The Monocle Minute

Today’s top stories, opinion and opportunities
Tuesday 1 August 2017

Government

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Choose wisely

Abe must pick his new cabinet members carefully – they’ve a difficult task ahead.

As Japanese prime minister Shinzo Abe tries to win back the public’s support with a cabinet reshuffle this week, the big question is: who’s in and who’s out? It’s unclear how drastic the makeover will be but pundits expect Abe’s allies in the ruling Liberal Democratic Party – such as foreign minister Fumio Kishida and finance minister Taro Aso – to stay. With the main opposition Democratic Party in disarray after its leader quit last week, Abe has some breathing room despite his administration’s gaffes and influence-peddling scandals, which included a defence ministry cover-up that led to the resignation of its minister, Tomomi Inada. But he’ll need experienced figures who bring fresh ideas to reboot the economy and persuade the public that revising the country’s pacifist constitution would be beneficial – and that won’t be easy.

Economy

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Fortune favours the EU

Growth in the eurozone is ticking along nicely, unlike that in the UK.

In a speech before the EU referendum last year, Boris Johnson, the poster child of the Out campaign (now foreign secretary), said: “Vote Leave and stick up for hundreds of millions of people around Europe who agree that the EU is going in the wrong direction.” Now it seems the EU is going very much in the right direction – and the UK is in reverse. Today analysts expect an official announcement from the eurozone stating that annual GDP growth in the three months to July sped along at nearly 3 per cent; the figure for the UK over the same period was around half that. Meanwhile, British business confidence has hit a six-month low. What adds insult to injury is that the very same Boris Johnson has spent the past two weeks involved in petty infighting with his fellow cabinet ministers rather than trying to help correct the country’s wayward course.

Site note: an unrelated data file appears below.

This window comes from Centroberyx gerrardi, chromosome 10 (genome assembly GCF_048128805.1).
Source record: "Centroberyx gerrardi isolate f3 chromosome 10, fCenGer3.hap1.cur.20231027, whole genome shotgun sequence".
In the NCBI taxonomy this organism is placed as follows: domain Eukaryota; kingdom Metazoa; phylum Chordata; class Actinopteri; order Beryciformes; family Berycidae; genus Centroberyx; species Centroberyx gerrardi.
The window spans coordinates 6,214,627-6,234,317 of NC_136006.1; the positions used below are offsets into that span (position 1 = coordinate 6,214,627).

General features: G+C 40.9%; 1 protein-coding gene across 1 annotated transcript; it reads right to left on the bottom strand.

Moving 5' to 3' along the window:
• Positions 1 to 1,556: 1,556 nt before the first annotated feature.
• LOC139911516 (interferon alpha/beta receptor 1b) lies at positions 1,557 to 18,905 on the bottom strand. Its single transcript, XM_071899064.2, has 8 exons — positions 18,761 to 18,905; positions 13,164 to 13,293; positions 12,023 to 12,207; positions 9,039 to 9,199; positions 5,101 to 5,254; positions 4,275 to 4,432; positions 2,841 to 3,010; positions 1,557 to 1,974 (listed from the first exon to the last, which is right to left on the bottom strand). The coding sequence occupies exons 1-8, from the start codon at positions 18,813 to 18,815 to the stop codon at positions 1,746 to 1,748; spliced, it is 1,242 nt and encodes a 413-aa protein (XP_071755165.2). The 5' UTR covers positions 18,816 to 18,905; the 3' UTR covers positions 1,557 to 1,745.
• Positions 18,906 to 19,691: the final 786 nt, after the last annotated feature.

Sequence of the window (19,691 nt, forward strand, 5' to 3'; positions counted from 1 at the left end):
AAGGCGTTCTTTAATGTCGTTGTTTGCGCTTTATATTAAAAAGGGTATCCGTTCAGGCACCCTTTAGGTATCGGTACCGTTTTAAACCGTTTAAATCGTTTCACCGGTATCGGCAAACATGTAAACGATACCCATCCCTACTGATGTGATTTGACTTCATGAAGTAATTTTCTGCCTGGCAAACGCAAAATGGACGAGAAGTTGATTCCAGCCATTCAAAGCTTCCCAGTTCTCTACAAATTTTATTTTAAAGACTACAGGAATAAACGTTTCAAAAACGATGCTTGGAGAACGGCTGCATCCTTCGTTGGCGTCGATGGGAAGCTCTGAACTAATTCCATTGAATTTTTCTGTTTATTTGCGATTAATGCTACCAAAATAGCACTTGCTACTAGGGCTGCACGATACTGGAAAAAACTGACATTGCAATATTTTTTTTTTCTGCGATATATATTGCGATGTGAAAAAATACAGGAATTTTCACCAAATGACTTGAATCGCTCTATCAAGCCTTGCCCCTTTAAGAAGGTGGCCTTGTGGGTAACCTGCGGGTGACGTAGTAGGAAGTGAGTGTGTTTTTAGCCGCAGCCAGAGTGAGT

Business

Image: Getty Images

Thin on the ground

While the number of new planes is set to soar in the coming decades, the number of pilots isn’t.

Over the next two decades commercial and freight airlines around the globe are slated to add 41,000 planes to their fleets. But there may be a slight hiccup: a decided lack of pilots. A total of 637,000 new aviators will be needed to meet the surge in demand; which means that every day 87 new pilots will need to join the ranks to ensure no planes are grounded. Add to that the fact that by 2021, 42 per cent of US pilots at major carriers will be heading into retirement, future flight caps and route cuts seem almost certain. Just last month an arm of Alaska Air cancelled 300 scheduled flights citing a lack of pilots. The silver lining? Pilot unions are pushing for higher wages to encourage more people to enter the profession.

Architecture

Image: Europaweg

Walking on air

Switzerland’s latest bridge has opened just in time for its national day celebration; what else would you expect?

Just in time for today’s Swiss National Day, in celebration of the foundation of the Swiss Confederacy in 1291, the mountainous nation grabbed the attention of the world’s media thanks to a new bridge linking Zermatt and Grächen. Spanning a total length of 494 meters, the Europabrücke, located between 1,600m and 2,200m above sea level, has broken records by becoming the world’s longest pedestrian suspension bridge. Its design and construction were overseen by Swissrope’s Theo Lauber, whose award-winning projects have brought about a boom in the suspension bridge business. Completed within a swift 57 days, the Europabrücke is designed to remain steady and safe whatever the weather. The Swiss are known for their precision and such a feat of engineering goes to show that their expertise far exceeds watchmaking.

From Monocle 24

What’s the point of literary prizes?

Culture with Robert Bound

Off the back of last week’s Man Booker long list announcement Sharmaine Lovegrove, publisher at Dialogue Books; Anne Meadows, commissioning editor at Granta and Portobello; and Ted Hodgkinson, senior programmer of literature and the spoken word at London’s Southbank Centre, join Robert Bound to discuss the merits and problems of literary prizes.

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